World Bulletin / News Desk
The lack of electrical power and an acute shortage of fuel threatens the lives of patients and injured victims in the Gaza Strip, a Palestinian official said early on Friday.
"The hospitals of the Gaza Strip suffer acute shortage of electrical power and this threatens the lives of patients in these hospitals," Bassam al-Hamadeen, the head of the maintenance department at the Palestinian Health Ministry, told Anadolu Agency.
He said some of the hospitals of the Palestinian enclave had been depending on electrical power generators only for several days now in the total absence of this electrical power. Al-Hamadeen added that the generators can stop working soon because of the lack of fuel.
"This means that our hospitals are in for a real crisis," al-Hamadeen said, noting that three Gaza hospitals had been operating without electrical power for three days now.
He added that the Abu Youssef al-Naggar Hospital and the European Hospital in the southern Gaza Strip city of Khan Yunis had also been depending on generators only for a whole week now.
He said the generators are in bad condition and that they can stop working at any time.
Al-Hamadeen added that the generators are close to consuming Gaza's fuel stocks, which means that these generators can stop working soon, which will consequently bring the work of hospital medical equipment to a halt.
He said among hospital sections that would be precariously affected by this would be the intensive care units and operation rooms, not to mention hospital laboratories, ray sections and the emergency sections.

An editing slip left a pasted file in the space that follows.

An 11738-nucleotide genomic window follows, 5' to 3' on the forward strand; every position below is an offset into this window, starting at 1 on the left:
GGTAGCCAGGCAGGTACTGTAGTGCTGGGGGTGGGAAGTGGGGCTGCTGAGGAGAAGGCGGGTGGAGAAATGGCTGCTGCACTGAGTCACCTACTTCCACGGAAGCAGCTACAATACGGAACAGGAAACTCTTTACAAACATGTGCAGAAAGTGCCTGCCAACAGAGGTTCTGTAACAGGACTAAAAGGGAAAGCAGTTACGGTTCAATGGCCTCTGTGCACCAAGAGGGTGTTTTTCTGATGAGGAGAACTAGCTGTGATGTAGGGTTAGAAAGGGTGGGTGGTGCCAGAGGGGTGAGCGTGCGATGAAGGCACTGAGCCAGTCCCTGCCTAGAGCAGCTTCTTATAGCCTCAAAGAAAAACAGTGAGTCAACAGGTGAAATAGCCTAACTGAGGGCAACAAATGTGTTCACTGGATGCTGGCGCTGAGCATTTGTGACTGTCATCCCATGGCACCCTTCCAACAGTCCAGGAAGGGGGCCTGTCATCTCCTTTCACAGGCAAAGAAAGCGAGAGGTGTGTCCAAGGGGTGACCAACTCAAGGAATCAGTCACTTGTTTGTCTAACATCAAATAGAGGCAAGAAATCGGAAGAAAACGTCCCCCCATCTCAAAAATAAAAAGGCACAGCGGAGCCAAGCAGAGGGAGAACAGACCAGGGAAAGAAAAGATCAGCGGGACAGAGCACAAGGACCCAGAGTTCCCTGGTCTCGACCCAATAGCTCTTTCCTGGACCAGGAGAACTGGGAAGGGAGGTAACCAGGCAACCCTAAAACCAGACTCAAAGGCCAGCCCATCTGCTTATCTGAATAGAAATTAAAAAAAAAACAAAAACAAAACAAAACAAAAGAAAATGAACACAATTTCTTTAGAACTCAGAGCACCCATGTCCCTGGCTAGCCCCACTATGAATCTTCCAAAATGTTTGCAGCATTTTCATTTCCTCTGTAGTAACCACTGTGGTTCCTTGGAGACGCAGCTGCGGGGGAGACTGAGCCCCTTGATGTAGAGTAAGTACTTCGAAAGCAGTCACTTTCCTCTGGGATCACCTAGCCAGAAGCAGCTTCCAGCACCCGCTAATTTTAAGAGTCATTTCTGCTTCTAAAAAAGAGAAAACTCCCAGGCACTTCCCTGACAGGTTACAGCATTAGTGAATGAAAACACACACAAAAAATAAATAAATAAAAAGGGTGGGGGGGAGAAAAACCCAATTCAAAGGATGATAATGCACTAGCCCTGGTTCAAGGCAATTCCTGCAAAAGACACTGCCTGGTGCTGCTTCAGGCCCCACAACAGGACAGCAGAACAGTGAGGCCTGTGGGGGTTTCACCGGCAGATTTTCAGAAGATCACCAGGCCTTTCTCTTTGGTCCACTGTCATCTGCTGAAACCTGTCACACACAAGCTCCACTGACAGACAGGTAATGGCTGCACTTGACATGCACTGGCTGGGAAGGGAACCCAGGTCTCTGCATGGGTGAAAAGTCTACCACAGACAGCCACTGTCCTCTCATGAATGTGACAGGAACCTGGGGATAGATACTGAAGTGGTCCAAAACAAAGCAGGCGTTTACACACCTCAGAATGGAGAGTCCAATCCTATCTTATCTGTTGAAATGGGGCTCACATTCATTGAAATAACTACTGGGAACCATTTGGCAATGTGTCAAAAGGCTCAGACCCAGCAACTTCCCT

The Health Ministry official said Gaza's hospitals need a minimum of 300 liters of fuel for their operations every day. He added that the hospitals consume almost double this amount of fuel these days because of the arrival of large numbers of injured victims from Israeli attacks on the Palestinian enclave every now and then.
Fuel used to come to the Gaza Strip through the commercial Karam Abu Salem crossing between Gaza and Israel. The crossing has, however, been closed since July 17, which means that fuel stopped to be delivered to Gaza's more than 1.8 million inhabitants since that date.
This fuel shortage has had its toll on rescue services and the work of the Palestinian territory's ambulances, according to al-Hamadeen.
He said around 40 of Gaza's 75 ambulances had stopped working because of the lack of fuel.
Gaza's electricity distribution company, meanwhile, said last Friday that Israel had already stopped supplying the Gaza Strip with electrical power, which raised the electrical power deficit in Gaza to 90 percent.
"The Israeli army gradually suspended electrical power supplies to the Gaza Strip by intentionally targeting electrical power lines," company public relations manager Jamal al-Derdesawi, said.
He added in a statement that Israel had destroyed around 13 electrical power lines across Gaza so far.
Al-Derdesawi said Israel had even turned down a request by his company to repair destroyed lines.
"This means that the Gaza Strip will drown in total darkness soon," al-Derdesawi said.
Since July 7, Israel has pummeled the Gaza Strip – by air, land and sea – with the ostensible aim of halting Palestinian rocket fire.
Last week, Israel stepped up its offensive to include ground operations, sending thousands of troops into the embattled coastal enclave.
Israel's offensive has left at least 797 Palestinians dead, mostly civilians, since it began more than two weeks ago,.
Israel's ongoing operation "Protective Edge" is the self-proclaimed Jewish state's third major offensive against the densely-populated Gaza Strip, which is home to some 1.8 million Palestinians, within the last six years.
In 2008/9, over 1500 Palestinians – the vast majority of them civilians – were killed in Israel's three-week-long operation "Cast Lead."Güncelleme Tarihi: 25 Temmuz 2014, 10:13